Tuesday, August 14, 2012

Weighing the Issue of Texting and Driving

Although I agree that texting while driving is a major issue on the road, banning all cell phone usage while driving is going a little bit overboard in my opinion. Yes, it may lower road accidents and fatalities, but on the other hand, it just gives law enforcement more of a reason to pull people over, causing even more frustration and commotion.
Additionally, many people are not prepared to give up cell phone usage while driving, it will simply create a burden for people who are responsible enough to know when to use a phone while driving, especially in the event of an emergency call.
According to your statistic, "sending or receiving a text takes a driver's eyes from the road for an average of 4.6 seconds." That right there shows that some people (mostly teenagers) cannot drive safely in the first place, and phone use makes them even worse drivers. Really, you shouldn't take your eyes off the road for two or three seconds at the most, and it must be reminded to notorious road texters frequently. Better technology may also be a solution. Advanced hands-free systems may prevent distracted driver tendencies.
In conclusion, there are already pretty strict laws in place targeting cell phone use while driving, risking hefty fines and punishment. Additionally, one can be charged with a high-degree manslaughter charge in the event of a traffic fatality.

Friday, August 10, 2012

Same Sex-Universities?

In a recent Ausitn American Statesman article, statistics show that students overwhelmingly agree that same-sex schools and student uniforms are a not in their best interest. Results were recorded in an online survey, which reported a whopping 81% of students against the proposed same-sex school segregation plan by district leaders in Texas, who had the projected to implement the plan as soon as the 2013-2014 school year. Students also rejected the idea of school uniforms in a similar 80% against the use of mandatory school uniforms. As of now, the feedback received from the survey is currently under review by the Board of Trustees.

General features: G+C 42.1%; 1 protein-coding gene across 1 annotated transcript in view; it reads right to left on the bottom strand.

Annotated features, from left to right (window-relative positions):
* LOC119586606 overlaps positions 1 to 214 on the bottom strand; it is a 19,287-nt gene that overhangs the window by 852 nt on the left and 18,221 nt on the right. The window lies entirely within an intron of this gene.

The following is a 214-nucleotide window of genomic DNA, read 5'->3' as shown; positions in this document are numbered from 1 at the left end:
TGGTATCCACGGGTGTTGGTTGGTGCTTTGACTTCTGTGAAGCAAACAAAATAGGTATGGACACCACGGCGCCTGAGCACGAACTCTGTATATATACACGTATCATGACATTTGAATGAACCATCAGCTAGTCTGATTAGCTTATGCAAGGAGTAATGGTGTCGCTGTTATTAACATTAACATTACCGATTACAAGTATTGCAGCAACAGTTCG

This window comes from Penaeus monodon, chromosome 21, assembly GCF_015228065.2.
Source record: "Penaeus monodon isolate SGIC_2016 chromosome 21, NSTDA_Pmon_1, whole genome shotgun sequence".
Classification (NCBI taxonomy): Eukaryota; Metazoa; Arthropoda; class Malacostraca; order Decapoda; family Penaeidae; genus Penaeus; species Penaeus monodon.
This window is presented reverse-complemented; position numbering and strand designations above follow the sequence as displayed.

My opinion on this subject is rather simple, why implement a controversial policy that carries more of a burden on the students than it actually helps them do better in school, exams, and getting ready for college? The main argument behind the segregation plan, according to Board of Trustees President, Mark Williams, "The challenge is, we have too many kids in that area who are dropping out, too many teen pregnancies," Williams said. "We have not been successful with the different (education) models." If you want to prevent teen pregnancies, educate the students about it instead of policing everyone, it a way better method of teaching students this lesson. If anything, segregation gives students a false sense of the real world, making them more narrow-minded than ever. In conclusion, we can see that the Texas education system is in a terrible state thanks to legislation and decisions that do more harm than good, evident by continuous poor performance by students in Texas. The solution is not what the Board of Trustees is trying to implement, instead, we really got to look in the mirror and understand that we need to make drastic changes in the education system. We've just got too be smart about it and make education more efficient.